Skate Shop

Photo by Annie A. Khan

Queens Tribune [New York] Astoria This Week

Skate Shop A Break From Daily Grind

The board flipped several times in the air as the rider curved his body, one fist in the air, before stretching out again touching the board with the tip of his sneaker –a prize- winning “ledge jump.”

The victor at Sunday’s skateboarding competition, Ricardo Castenada from Brook- lyn, is the second rider to win a branded t- shirt, cap and a sponsorship by the only skateboard shop in Astoria.

The skate shop Belief opened its doors this fall and has already organized two com- petitions, just in time to catch the rising wave of skateboarding culture in Queens, boosted by the new Astoria Skate Park.

Twin brothers Raffie and Philip Gordon own the store along with their school friend Jimmy Collins. Located at 29-20B 23rd Ave., the shop was Collins’ idea after he moved to Astoria three years ago.

“We had money saved up and both sides of our family helped out. Our mother’s friend just loved the idea and wanted to get in- volved,” said Raffie Gordon, eating pizza and high-fiving friends who had come to the store after the event to congratulate the team.

Rows of baseball caps and skateboards line the walls. The store sells popular skate- boarding gear and safety equipment, as well as its own brand of boards. Plans are under- way by the brothers to launch their own clothing line soon.

Skateboarding was the twins’ first love. They have been riding since the fifth grade. “They would make little fingerboards and practice when they were supposed to be

doing their homework,” said Andrea Gor- don, the twins’ mother, who is a psycho- therapist.

Over time the twins learned to balance both studies and their boards. The brothers graduated from Roger Williams School, one with a major in public relations and the other in graphic design. The skills helped the twins launch their own business.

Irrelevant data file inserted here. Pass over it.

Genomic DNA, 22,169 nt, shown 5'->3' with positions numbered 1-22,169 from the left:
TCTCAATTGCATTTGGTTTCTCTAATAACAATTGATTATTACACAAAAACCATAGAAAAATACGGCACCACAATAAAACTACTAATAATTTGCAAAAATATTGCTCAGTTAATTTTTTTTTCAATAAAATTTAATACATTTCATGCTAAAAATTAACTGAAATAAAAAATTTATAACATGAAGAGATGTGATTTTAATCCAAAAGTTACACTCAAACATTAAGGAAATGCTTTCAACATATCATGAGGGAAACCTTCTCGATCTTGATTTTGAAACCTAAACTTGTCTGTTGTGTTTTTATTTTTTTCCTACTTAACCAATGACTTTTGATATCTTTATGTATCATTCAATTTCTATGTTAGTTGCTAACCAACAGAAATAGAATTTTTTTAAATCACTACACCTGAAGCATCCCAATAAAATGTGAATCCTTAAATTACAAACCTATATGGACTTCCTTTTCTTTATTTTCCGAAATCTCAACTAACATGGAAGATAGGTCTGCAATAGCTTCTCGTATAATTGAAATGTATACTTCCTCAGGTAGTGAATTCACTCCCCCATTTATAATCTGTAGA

The City Parks Dept. did not sponsor Sunday’s competition, but the park fully supports such activities and will hold more skateboarding events in the future.

”We welcome groups like the Belief skate shop to host skateboarding events at Astoria Park,” said Queens Parks Commissioner Dorothy Lewandowski. ”Skateboarding is extremely popular in the city and it is esti- mated that there are thousands of people who skateboard regularly.”

This Sunday alone more than 100 skate- boarders came from across the five boroughs to attend the competition. Anyone with a board is welcome to sign up, and more than 30 riders registered to compete. Some of the riders traveled from outside of New York to attend.

Jose Pereyra, the twins’ friend from sev- enth grade and a pro skateboarder, came from California to watch the competitors in action.

“It’s not as big as it is in California, but it is certainly growing,” said Pereyra. “I de- cided to move to Long Beach, Calif. because one of my sponsors is based out of there.”

The sport is becoming popular among women and girls as well. Some of the regular customers at the Belief store are female riders.

“They haven’t been competing but they come and skate or come to the shop to buy merchandise,” said Collins.

A regular board at the store can cost any- where from $40 to $50 compared with $60 or more in Manhattan, for the same. Collins admits the sport can be expensive but their prices are competitive so the kids can afford it.

Geri Lacaj 17, who attends Francis Lewis High School and is a regular at the Astoria Skate Park agrees.

“I needed to go to Manhattan to buy my skate boarding gear, now the Astoria skate scene is bigger.”

—Annie A. Khan

Page 10 Tribune Dec. 9-15, 2010 •